It happened so fast. I was so shocked I didn't know what to say, then it was over and people went back to the hustle and bustle of O.R. life, and I got pulled away to take care of some medical thing. Later I kicked myself for not saying something - for being a weak leader, and succumbing to Bystander Effect - then rationalized my shocked silence by telling myself that Nurse X would have made an ugly, unprofessional scene right there in full view of other staff and patients, and it would have been fruitless to allow a scene to be made. But I should have done more. What's that famous line - "All that is necessary for evil to triumph is for good men [and women] to do nothing."

I talked to Z afterward to see if she was ok, and she was not. Later that evening Z's supervisor approached me to ask about the incident and I spewed my guts out, not just about the horrifying incident but also about the stupid coffee pot thing and the behind-the-desk rule. But I don't think that "testimony" will do enough, and I went to bed that night knowing that in a very real way I had failed a friend.

17 comments:

keepbreathing said...

I make it a point to be nice to our cleaning people because without them our tiny RT offices would be even more dank.

I am sorry to hear of nurse X and housekeeper Z. I don't wish to speak ill of my colleagues, but for some reason most of the negative encounters I've had with nurses have been with OR and PACU nurses. My experiences with them as a group lead me to cautiously hypothesize that they consider themselves better than others, for whatever reason.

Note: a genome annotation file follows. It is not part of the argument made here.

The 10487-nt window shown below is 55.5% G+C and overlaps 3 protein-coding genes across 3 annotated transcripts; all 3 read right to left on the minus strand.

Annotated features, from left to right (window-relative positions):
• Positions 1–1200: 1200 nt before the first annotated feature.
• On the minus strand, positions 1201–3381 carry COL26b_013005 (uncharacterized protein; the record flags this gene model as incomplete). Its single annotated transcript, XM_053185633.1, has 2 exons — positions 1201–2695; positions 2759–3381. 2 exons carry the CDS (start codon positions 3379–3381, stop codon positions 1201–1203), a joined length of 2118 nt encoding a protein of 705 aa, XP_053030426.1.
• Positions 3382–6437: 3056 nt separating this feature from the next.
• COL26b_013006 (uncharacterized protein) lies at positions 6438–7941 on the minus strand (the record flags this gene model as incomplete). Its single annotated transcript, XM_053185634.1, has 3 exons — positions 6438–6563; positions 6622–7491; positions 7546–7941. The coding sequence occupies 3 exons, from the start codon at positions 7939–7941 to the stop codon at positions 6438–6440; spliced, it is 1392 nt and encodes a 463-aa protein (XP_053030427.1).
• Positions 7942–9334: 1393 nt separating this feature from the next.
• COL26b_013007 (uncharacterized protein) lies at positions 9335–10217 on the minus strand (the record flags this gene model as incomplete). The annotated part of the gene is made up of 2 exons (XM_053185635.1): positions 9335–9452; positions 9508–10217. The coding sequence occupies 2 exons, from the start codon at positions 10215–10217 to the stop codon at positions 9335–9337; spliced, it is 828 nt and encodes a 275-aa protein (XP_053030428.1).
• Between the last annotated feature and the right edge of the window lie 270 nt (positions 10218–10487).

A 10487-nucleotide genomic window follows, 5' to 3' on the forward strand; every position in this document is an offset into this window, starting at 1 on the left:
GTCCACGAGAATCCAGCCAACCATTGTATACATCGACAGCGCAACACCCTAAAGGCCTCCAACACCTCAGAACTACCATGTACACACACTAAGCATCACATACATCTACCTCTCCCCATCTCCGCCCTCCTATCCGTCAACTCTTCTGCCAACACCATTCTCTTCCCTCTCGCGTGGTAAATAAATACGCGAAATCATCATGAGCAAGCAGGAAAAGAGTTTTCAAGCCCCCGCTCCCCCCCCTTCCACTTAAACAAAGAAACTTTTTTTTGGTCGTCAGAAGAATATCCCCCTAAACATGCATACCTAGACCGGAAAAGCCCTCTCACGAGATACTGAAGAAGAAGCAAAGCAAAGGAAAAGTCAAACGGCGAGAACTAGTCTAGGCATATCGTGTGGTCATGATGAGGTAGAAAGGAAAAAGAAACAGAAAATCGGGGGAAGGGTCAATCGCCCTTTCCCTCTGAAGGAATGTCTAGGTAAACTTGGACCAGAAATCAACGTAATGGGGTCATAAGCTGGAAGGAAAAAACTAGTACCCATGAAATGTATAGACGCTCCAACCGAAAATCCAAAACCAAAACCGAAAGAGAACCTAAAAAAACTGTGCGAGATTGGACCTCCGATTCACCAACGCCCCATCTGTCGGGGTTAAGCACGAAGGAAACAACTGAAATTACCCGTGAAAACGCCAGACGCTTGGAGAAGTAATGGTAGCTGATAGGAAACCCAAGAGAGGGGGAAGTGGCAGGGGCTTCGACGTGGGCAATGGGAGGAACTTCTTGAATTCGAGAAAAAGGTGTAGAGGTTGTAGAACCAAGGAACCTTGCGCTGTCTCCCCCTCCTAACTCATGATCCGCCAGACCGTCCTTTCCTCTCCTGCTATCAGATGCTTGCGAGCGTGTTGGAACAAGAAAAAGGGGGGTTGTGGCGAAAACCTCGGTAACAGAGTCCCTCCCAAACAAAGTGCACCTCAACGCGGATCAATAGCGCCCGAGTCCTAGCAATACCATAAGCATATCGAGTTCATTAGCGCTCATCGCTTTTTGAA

lawyerdude said...

I imagine most of us have been in the same situation of perceiving an injustice, but not reacting fast enough to properly intervene. In the heat of the moment it is also not always clear what is the best course of action. Nurse X certainly appears to need some re-education by those in a position to demand it.

Ron Newman said...

Have you considered writing a short letter to Nurse X, explaining why you think her actions were inappropriate? That might be a better alternative to directly confronting her.

Anonymous said...

Disgusting. At least you made it clear to the supervisor what had happened. As a lawyer in a "prestigious" law firm, I have seen the way other lawyers treat paralegals and secretaries, although its been verbal, not physical, abuse.

I always want to remind the lawyers that Secretary X is a concert violinist in her spare time (i.e, she can do other things besides law, which generally the lawyer cannot) or that Paralegal Y went to a better university than did the attorney (and is just doing this until she gets into law school). I need to find a way to bring these things out into the open to bring the lawyers down a few.